Lionsgate // 2000 // 93 Minutes // Rated R
Reviewed by Judge Patrick Naugle // September 14th, 2002
She kept telling him, "Not even if you were the last man on earth." Well...guess what?
It's the near future and an apocalyptic plague (or something of that sort) has wiped out all of mankind. The population has gone from billions to seemingly one man: Alan Gould (David Arnott, writer of Last Action Hero). Alan has set up a camp in the desert using any means necessary, since everything is deserted and free. Alan has also been making a tape about his trials and tribulations (and his connection with a strange tribe of Indians who taught him about "detachment") so that the next person who finds it knows what went down in the last hours of earth. Things are going okay for Alan until Sarah (Jeri Ryan, TV's Boston Public, Dracula 2000) shows up -- and dear God! -- she's the last woman on earth! Normally Alan would never have a shot with someone as gorgeous as Sarah, but seeing as he seems to be the last guy on the planet, things are looking sweeeeeeet! The two quickly settle into domestic post-apocalyptic bliss filled with drinking, sex, and food. When a rival in the form of Raphael (Dan Montgomery) shows up -- gasp, the second last man on earth! -- Alan finds himself in competition for Sarah's affections! It's the love triangle of the decade...well, actually the only love triangle of the decade...and only one man can end up being The Last Man!
When you think of the word comedy, the phrase "post apocalyptic" usually isn't the next thought that pops into your head. Yet for writer/director Harry Ralston that's exactly what happened, so he made the romantic comedy The Last Man! Here is a movie that is sweet, strange, and oddly entertaining in its own offbeat way. The film features only three actors -- Montgomery, Arnott, and Ryan -- and they all do a fine job with their roles. Arnott gets the unlucky duty of playing the overweight, balding Alan, and kudos are his for doing a fine job with such an unglamorous role. Arnott's blustering, often nerdy portrayal of Alan is like watching an entertaining combination of Joel Silver and Albert Brooks on hyperdrive. Jeri Ryan (best known to audiences as Star Trek Voyager's sexy Borg officer) is a little spotty as the world's lone woman, often flipping from depressed to ecstatic to angry in mere seconds. Then again, I guess if I were one of the last folks on earth I'd be having a few emotional hang-ups myself. Because of the film's budget we're never able to truly grasp the scope of the apocalypse -- a few scattered bodies on a city street is the extent of the destruction. On the other hand, Ralston isn't attempting to recreate Stephen King's The Stand -- his focus is mainly character driven, which makes for a fairly different type of movie. The screenplay sometimes plods on a bit too long (the love triangle between the tree characters tends to wear a bit thin), though many of the jokes end up with nice payoffs. In one scene Alan hysterically starts to freak out over Sarah's disappearance on a supposed "short picnic" with Raphael, videotaping his every neurotic tick. It's moments like these that make The Last Man an enjoyable and unique romantic comedy.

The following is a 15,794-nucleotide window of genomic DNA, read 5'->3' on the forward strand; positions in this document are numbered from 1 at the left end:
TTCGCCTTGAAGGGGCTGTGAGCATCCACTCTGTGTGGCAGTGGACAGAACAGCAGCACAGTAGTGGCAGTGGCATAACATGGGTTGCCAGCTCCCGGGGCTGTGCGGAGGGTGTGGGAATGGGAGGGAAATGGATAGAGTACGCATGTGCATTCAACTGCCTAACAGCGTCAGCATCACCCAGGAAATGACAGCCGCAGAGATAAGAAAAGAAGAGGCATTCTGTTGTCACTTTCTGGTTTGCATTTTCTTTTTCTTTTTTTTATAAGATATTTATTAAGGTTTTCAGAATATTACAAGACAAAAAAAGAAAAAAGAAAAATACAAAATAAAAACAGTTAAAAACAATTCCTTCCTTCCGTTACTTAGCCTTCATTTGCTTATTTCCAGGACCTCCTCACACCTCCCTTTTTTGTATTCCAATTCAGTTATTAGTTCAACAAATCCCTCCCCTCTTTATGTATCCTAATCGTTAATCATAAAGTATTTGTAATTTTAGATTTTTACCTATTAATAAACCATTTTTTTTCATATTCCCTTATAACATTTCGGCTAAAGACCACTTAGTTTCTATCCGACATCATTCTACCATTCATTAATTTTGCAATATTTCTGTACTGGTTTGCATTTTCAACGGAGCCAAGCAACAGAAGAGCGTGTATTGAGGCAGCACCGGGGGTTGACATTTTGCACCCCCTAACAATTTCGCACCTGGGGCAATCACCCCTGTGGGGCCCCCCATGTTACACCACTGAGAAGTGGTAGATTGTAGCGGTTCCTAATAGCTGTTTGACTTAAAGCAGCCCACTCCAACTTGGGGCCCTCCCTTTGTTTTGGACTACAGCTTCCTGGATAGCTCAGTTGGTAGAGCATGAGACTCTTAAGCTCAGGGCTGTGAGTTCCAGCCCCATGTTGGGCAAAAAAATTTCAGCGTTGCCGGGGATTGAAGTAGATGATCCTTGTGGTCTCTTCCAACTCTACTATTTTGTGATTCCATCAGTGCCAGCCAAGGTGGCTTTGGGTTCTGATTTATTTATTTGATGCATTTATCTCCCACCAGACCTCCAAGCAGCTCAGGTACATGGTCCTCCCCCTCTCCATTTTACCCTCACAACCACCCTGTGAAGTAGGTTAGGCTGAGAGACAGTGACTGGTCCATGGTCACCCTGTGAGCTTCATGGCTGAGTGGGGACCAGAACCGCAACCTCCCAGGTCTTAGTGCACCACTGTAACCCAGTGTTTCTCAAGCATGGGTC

The Last Man is presented in 1.85:1 non-anamorphic widescreen. It's a shame that Lions Gate decided not to produce an anamorphic version of this film. As it stands, The Last Man looks above average, sporting solid black levels and even color schemes. However, had the studio put a bit more effort into the disc, it could have come out with a sharper, more defined transfer. The soundtrack is presented in Dolby Digital stereo in English. Mediocre at best, this soundtrack is mainly focused in the front and center speakers with few directional effects present. Also included on this disc are English and Spanish subtitles. The Last Man certainly isn't in last place when it comes to extra features. Starting off this disc are two commentary tracks, one by director Harry Ralston and actors Dave Arnott, Jeri Ryan, and Dan Montgomery, and the second with Ralston and executive producer Roger Avary. The first track with the actors leans more towards comedy, while the second track with the production team is more technical and production oriented. Some rough behind-the-scenes footage features the actors and crew at work with clips from the film inserted between the footage. Finally there are a few storyboard comparisons, some rather boring footage of Jeri Ryan's audition, and theatrical trailers for The Last Man and other Lions Gate films.
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Scales of Justice
* 1.85:1 Non-Anamorphic
* Dolby Digital 2.0 Stereo (English)
Running Time: 93 Minutes
Release Year: 2000
MPAA Rating: Rated R
* Production Commentary Track
* Full Cast Commentary Track
* Audition Tapes with Jeri Ryan
* Behind-the-Scenes Footage
* Storyboard Comparisons